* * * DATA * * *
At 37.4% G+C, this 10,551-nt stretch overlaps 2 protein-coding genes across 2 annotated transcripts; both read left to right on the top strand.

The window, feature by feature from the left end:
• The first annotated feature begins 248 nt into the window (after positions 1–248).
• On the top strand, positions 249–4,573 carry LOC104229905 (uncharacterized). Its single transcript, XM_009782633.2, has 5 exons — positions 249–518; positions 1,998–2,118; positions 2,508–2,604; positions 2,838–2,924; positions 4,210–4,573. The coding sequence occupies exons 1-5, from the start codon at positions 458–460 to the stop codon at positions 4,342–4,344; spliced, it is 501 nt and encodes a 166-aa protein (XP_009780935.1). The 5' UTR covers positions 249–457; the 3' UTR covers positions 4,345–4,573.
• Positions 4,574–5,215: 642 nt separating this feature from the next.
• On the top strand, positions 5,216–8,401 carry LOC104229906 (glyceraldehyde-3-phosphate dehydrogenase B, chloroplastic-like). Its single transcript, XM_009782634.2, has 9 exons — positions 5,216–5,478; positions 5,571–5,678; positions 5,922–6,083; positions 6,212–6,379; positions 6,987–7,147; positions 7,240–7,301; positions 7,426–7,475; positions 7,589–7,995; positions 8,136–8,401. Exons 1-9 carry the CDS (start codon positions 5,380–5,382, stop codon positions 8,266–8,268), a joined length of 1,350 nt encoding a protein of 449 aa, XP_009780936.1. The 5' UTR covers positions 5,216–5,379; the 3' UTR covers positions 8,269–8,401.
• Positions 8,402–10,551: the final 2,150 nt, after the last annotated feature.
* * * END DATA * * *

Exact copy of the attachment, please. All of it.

At 37.4% G+C, this 10,551-nt stretch overlaps 2 protein-coding genes across 2 annotated transcripts; both read left to right on the top strand.

The window, feature by feature from the left end:
• The first annotated feature begins 248 nt into the window (after positions 1–248).
• On the top strand, positions 249–4,573 carry LOC104229905 (uncharacterized). Its single transcript, XM_009782633.2, has 5 exons — positions 249–518; positions 1,998–2,118; positions 2,508–2,604; positions 2,838–2,924; positions 4,210–4,573. The coding sequence occupies exons 1-5, from the start codon at positions 458–460 to the stop codon at positions 4,342–4,344; spliced, it is 501 nt and encodes a 166-aa protein (XP_009780935.1). The 5' UTR covers positions 249–457; the 3' UTR covers positions 4,345–4,573.
• Positions 4,574–5,215: 642 nt separating this feature from the next.
• On the top strand, positions 5,216–8,401 carry LOC104229906 (glyceraldehyde-3-phosphate dehydrogenase B, chloroplastic-like). Its single transcript, XM_009782634.2, has 9 exons — positions 5,216–5,478; positions 5,571–5,678; positions 5,922–6,083; positions 6,212–6,379; positions 6,987–7,147; positions 7,240–7,301; positions 7,426–7,475; positions 7,589–7,995; positions 8,136–8,401. Exons 1-9 carry the CDS (start codon positions 5,380–5,382, stop codon positions 8,266–8,268), a joined length of 1,350 nt encoding a protein of 449 aa, XP_009780936.1. The 5' UTR covers positions 5,216–5,379; the 3' UTR covers positions 8,269–8,401.
• Positions 8,402–10,551: the final 2,150 nt, after the last annotated feature.